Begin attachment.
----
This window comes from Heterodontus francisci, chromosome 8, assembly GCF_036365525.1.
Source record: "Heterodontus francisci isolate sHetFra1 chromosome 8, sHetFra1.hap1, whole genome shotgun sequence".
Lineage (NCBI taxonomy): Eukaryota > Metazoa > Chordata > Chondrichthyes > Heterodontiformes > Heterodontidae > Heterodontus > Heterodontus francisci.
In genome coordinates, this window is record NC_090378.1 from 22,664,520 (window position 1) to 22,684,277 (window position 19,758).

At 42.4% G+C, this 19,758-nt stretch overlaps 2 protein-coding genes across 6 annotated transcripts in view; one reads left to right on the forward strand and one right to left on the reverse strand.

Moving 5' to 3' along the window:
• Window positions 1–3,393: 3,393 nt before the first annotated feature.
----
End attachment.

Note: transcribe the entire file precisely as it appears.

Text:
This window comes from Heterodontus francisci, chromosome 8, assembly GCF_036365525.1.
Source record: "Heterodontus francisci isolate sHetFra1 chromosome 8, sHetFra1.hap1, whole genome shotgun sequence".
Lineage (NCBI taxonomy): Eukaryota > Metazoa > Chordata > Chondrichthyes > Heterodontiformes > Heterodontidae > Heterodontus > Heterodontus francisci.
In genome coordinates, this window is record NC_090378.1 from 22,664,520 (window position 1) to 22,684,277 (window position 19,758).

At 42.4% G+C, this 19,758-nt stretch overlaps 2 protein-coding genes across 6 annotated transcripts in view; one reads left to right on the forward strand and one right to left on the reverse strand.

Moving 5' to 3' along the window:
• Window positions 1–3,393: 3,393 nt before the first annotated feature.